Determining the preliminary assessment extent

The extent of the Namoi subregion is defined by the Namoi river basin, but terminates in the east against the Hunter-Mooki Thrust fault, which marks the furthest extent of the coal-bearing geological Gunnedah Basin. This determines the eastern extent of the coal resources under consideration. However, the impacts from developing this resource could extend beyond the subregion boundary, or might not extend as far as the subregion boundary due to its remoteness from development or lack of hydrological connectivity.

The PAE is the geographic area associated with a bioregion or subregion in which the potential water-related impact of coal resource development on assets is assessed. It is the first step to identify the potentially impacted assets.

Development of the PAE for the Namoi subregion (Figure 3) considered the location of CSG and coal resource development, results from the Namoi Catchment water study (Schlumberger Water Services, 2012), groundwater flow directions and the surface water flood extent.

Figure 3

Figure 3 Preliminary assessment extent (PAE) of the Namoi subregion

Data: CSIRO (Dataset 22), Chen et al. (2012)

The locations of current and future coal and CSG development are shown in Figure 9 (coal) and Figure 11 (CSG) in companion product 1.2 for the Namoi subregion (Northey et al., 2014).

At the time of the Namoi Catchment water study (Schlumberger Water Services, 2012), their model scenario 3 (Figure 4) was taken to be the most-likely-development scenario. The estimate of the impact from model scenario 3 was an input to determining the extent of the PAE of the Namoi subregion.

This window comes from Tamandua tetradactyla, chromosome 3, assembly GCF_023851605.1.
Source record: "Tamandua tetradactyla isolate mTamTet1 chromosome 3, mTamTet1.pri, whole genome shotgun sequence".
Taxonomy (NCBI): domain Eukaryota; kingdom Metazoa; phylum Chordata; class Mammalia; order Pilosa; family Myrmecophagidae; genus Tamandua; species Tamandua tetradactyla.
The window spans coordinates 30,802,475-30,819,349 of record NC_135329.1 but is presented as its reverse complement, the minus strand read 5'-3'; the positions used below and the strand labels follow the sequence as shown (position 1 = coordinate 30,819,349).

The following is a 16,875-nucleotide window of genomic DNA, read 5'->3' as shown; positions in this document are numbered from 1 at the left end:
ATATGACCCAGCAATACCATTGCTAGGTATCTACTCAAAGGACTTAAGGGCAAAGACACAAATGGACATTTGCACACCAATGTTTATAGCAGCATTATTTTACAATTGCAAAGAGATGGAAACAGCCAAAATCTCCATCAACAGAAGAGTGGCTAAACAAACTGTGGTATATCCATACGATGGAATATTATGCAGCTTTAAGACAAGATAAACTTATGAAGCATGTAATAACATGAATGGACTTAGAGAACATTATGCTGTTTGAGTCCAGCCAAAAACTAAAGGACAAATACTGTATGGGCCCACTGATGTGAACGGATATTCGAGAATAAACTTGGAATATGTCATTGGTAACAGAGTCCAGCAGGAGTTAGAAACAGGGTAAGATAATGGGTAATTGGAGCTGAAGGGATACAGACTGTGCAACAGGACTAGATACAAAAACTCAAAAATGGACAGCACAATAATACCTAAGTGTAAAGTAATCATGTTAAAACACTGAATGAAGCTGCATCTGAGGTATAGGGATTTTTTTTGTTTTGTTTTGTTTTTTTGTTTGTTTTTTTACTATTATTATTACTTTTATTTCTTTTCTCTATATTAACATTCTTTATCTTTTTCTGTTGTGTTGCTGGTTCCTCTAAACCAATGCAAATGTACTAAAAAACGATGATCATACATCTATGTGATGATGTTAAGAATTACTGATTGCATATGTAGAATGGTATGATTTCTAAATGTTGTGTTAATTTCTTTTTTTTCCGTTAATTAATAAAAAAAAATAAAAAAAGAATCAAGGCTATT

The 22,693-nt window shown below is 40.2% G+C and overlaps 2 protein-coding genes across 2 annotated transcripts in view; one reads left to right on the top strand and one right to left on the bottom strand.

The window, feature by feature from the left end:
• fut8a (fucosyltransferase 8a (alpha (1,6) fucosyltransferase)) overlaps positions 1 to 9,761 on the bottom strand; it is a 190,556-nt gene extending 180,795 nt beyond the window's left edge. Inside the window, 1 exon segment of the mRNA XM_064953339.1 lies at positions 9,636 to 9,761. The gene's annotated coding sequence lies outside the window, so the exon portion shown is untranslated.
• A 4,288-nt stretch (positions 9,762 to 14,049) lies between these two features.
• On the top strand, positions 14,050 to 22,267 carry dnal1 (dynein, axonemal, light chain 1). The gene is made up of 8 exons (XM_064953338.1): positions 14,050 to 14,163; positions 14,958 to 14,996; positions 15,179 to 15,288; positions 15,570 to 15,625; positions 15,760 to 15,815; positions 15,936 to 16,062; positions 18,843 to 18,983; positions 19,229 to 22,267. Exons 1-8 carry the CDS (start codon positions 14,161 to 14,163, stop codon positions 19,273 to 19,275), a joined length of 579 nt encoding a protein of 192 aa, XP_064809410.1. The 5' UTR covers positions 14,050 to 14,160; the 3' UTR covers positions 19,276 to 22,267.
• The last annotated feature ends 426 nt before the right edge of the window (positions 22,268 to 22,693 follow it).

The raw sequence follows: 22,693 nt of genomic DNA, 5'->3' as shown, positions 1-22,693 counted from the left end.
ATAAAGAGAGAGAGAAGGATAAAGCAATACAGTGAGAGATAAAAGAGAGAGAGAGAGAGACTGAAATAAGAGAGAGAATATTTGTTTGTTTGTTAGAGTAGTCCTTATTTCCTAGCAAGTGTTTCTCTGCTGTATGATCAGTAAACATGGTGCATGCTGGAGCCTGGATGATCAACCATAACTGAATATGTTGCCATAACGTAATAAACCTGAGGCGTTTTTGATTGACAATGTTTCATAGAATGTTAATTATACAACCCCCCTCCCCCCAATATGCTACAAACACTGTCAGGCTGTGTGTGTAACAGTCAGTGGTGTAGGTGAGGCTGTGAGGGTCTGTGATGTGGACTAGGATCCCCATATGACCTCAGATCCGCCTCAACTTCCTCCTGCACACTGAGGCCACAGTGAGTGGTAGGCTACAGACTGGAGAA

Figure 4

Figure 4 Development scenario 3 from the Namoi Catchment water study

Source: Figure 5.6 from Schlumberger Water Services (2012). This figure is not covered by a Creative Commons Attribution licence. It has been reproduced with the permission of NSW Trade & Investment.

The Hunter-Mooki Thrust fault, which forms the eastern boundary of the Namoi subregion (Figure 3), is likely to be a barrier to groundwater flow because the coal seams, aquifers and aquitards of the Gunnedah and Surat basins abut against much older Paleozoic formations. As a precaution, the PAE of the Namoi subregion extends about 20 km east of the fault line (Figure 3).

For the Cenozoic sediments in the lower Namoi river basin, the impacts could potentially extend across the entire area of occurrence of the Namoi alluvium defined by the Lower Namoi Water Sharing Plan boundary (Smithson, 2009). The same boundary would also be appropriate for the underlying Surat Basin. This is because in both hydrogeological systems, there is some flow into the area, but no groundwater flow radially outwards from the area (see Figure 26 and Figure 27 in companion product 1.1 for the Namoi subregion (Welsh, et al., 2014)).

The maximum surface water impact is taken to be the extent of the largest recorded flood event. This occurred in 1956. Although 1956 was not the wettest year, it followed a very wet 1955, so less rain was able to be absorbed, and the flooding was extensive (see Figure 43 in companion product 1.1 for the Namoi subregion (Welsh et al., 2014)).

Last updated:
6 December 2018